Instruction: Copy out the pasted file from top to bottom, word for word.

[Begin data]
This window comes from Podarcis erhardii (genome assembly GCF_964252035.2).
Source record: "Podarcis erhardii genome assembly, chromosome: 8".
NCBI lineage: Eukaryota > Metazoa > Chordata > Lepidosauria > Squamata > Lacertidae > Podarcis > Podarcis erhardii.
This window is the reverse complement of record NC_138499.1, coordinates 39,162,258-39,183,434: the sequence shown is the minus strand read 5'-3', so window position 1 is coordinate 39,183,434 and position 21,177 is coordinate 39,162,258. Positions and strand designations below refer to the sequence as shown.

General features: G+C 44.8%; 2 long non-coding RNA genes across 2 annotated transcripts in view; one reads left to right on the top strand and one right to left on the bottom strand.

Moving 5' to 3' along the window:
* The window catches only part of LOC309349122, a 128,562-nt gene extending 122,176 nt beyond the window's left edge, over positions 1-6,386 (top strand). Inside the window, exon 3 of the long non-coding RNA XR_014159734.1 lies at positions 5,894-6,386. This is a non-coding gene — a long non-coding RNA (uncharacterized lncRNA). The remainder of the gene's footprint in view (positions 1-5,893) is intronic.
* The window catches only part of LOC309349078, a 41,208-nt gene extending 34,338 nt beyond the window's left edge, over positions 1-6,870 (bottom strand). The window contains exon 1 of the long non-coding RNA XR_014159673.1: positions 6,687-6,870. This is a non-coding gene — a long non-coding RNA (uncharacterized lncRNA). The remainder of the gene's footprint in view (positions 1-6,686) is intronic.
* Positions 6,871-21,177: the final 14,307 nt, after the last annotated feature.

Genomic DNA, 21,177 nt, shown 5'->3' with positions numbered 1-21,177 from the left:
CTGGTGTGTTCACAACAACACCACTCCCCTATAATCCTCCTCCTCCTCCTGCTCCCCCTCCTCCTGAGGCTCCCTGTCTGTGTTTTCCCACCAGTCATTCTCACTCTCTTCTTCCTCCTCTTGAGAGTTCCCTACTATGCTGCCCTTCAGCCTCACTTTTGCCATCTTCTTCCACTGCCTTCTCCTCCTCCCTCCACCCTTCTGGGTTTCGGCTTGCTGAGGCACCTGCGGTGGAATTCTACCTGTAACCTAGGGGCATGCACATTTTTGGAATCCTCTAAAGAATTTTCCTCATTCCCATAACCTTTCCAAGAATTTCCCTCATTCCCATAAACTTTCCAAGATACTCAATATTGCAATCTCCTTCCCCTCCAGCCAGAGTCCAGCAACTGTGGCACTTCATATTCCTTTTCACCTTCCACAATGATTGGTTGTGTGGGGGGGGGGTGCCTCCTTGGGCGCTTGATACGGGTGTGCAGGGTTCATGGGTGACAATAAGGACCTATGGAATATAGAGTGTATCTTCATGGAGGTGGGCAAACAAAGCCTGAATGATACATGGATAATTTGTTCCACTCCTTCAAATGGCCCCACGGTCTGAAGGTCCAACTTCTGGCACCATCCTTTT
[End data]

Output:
This window comes from Podarcis erhardii (genome assembly GCF_964252035.2).
Source record: "Podarcis erhardii genome assembly, chromosome: 8".
NCBI lineage: Eukaryota > Metazoa > Chordata > Lepidosauria > Squamata > Lacertidae > Podarcis > Podarcis erhardii.
This window is the reverse complement of record NC_138499.1, coordinates 39,162,258-39,183,434: the sequence shown is the minus strand read 5'-3', so window position 1 is coordinate 39,183,434 and position 21,177 is coordinate 39,162,258. Positions and strand designations below refer to the sequence as shown.

General features: G+C 44.8%; 2 long non-coding RNA genes across 2 annotated transcripts in view; one reads left to right on the top strand and one right to left on the bottom strand.

Moving 5' to 3' along the window:
* The window catches only part of LOC309349122, a 128,562-nt gene extending 122,176 nt beyond the window's left edge, over positions 1-6,386 (top strand). Inside the window, exon 3 of the long non-coding RNA XR_014159734.1 lies at positions 5,894-6,386. This is a non-coding gene — a long non-coding RNA (uncharacterized lncRNA). The remainder of the gene's footprint in view (positions 1-5,893) is intronic.
* The window catches only part of LOC309349078, a 41,208-nt gene extending 34,338 nt beyond the window's left edge, over positions 1-6,870 (bottom strand). The window contains exon 1 of the long non-coding RNA XR_014159673.1: positions 6,687-6,870. This is a non-coding gene — a long non-coding RNA (uncharacterized lncRNA). The remainder of the gene's footprint in view (positions 1-6,686) is intronic.
* Positions 6,871-21,177: the final 14,307 nt, after the last annotated feature.

Genomic DNA, 21,177 nt, shown 5'->3' with positions numbered 1-21,177 from the left:
CTGGTGTGTTCACAACAACACCACTCCCCTATAATCCTCCTCCTCCTCCTGCTCCCCCTCCTCCTGAGGCTCCCTGTCTGTGTTTTCCCACCAGTCATTCTCACTCTCTTCTTCCTCCTCTTGAGAGTTCCCTACTATGCTGCCCTTCAGCCTCACTTTTGCCATCTTCTTCCACTGCCTTCTCCTCCTCCCTCCACCCTTCTGGGTTTCGGCTTGCTGAGGCACCTGCGGTGGAATTCTACCTGTAACCTAGGGGCATGCACATTTTTGGAATCCTCTAAAGAATTTTCCTCATTCCCATAACCTTTCCAAGAATTTCCCTCATTCCCATAAACTTTCCAAGATACTCAATATTGCAATCTCCTTCCCCTCCAGCCAGAGTCCAGCAACTGTGGCACTTCATATTCCTTTTCACCTTCCACAATGATTGGTTGTGTGGGGGGGGGGTGCCTCCTTGGGCGCTTGATACGGGTGTGCAGGGTTCATGGGTGACAATAAGGACCTATGGAATATAGAGTGTATCTTCATGGAGGTGGGCAAACAAAGCCTGAATGATACATGGATAATTTGTTCCACTCCTTCAAATGGCCCCACGGTCTGAAGGTCCAACTTCTGGCACCATCCTTTT